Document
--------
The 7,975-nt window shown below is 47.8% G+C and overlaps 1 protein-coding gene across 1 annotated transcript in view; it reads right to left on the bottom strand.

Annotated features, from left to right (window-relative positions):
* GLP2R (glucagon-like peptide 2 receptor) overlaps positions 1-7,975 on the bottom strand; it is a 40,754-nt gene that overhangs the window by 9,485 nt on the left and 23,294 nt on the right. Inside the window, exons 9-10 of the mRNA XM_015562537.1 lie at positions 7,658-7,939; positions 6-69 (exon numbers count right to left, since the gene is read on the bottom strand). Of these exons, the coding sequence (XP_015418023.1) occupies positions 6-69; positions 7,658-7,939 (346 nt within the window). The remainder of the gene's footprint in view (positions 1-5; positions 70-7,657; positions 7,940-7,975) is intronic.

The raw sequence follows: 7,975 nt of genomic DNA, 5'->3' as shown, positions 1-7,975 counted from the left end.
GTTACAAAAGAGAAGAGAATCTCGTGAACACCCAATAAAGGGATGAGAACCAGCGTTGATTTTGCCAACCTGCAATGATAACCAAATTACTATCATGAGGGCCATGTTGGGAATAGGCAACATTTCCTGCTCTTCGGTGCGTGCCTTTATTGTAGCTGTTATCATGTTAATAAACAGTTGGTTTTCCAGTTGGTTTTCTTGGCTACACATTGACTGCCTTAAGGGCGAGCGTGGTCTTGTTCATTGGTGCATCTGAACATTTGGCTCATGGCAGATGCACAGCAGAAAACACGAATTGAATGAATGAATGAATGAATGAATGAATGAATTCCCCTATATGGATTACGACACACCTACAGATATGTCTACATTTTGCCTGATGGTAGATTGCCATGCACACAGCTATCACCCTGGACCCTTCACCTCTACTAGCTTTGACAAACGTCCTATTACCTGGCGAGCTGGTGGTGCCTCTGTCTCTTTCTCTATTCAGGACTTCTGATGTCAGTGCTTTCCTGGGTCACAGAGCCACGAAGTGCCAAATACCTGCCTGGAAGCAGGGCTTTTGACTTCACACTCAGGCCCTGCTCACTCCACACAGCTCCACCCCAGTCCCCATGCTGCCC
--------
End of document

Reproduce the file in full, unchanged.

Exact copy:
The 7,975-nt window shown below is 47.8% G+C and overlaps 1 protein-coding gene across 1 annotated transcript in view; it reads right to left on the bottom strand.

Annotated features, from left to right (window-relative positions):
* GLP2R (glucagon-like peptide 2 receptor) overlaps positions 1-7,975 on the bottom strand; it is a 40,754-nt gene that overhangs the window by 9,485 nt on the left and 23,294 nt on the right. Inside the window, exons 9-10 of the mRNA XM_015562537.1 lie at positions 7,658-7,939; positions 6-69 (exon numbers count right to left, since the gene is read on the bottom strand). Of these exons, the coding sequence (XP_015418023.1) occupies positions 6-69; positions 7,658-7,939 (346 nt within the window). The remainder of the gene's footprint in view (positions 1-5; positions 70-7,657; positions 7,940-7,975) is intronic.

The raw sequence follows: 7,975 nt of genomic DNA, 5'->3' as shown, positions 1-7,975 counted from the left end.
GTTACAAAAGAGAAGAGAATCTCGTGAACACCCAATAAAGGGATGAGAACCAGCGTTGATTTTGCCAACCTGCAATGATAACCAAATTACTATCATGAGGGCCATGTTGGGAATAGGCAACATTTCCTGCTCTTCGGTGCGTGCCTTTATTGTAGCTGTTATCATGTTAATAAACAGTTGGTTTTCCAGTTGGTTTTCTTGGCTACACATTGACTGCCTTAAGGGCGAGCGTGGTCTTGTTCATTGGTGCATCTGAACATTTGGCTCATGGCAGATGCACAGCAGAAAACACGAATTGAATGAATGAATGAATGAATGAATGAATGAATTCCCCTATATGGATTACGACACACCTACAGATATGTCTACATTTTGCCTGATGGTAGATTGCCATGCACACAGCTATCACCCTGGACCCTTCACCTCTACTAGCTTTGACAAACGTCCTATTACCTGGCGAGCTGGTGGTGCCTCTGTCTCTTTCTCTATTCAGGACTTCTGATGTCAGTGCTTTCCTGGGTCACAGAGCCACGAAGTGCCAAATACCTGCCTGGAAGCAGGGCTTTTGACTTCACACTCAGGCCCTGCTCACTCCACACAGCTCCACCCCAGTCCCCATGCTGCCC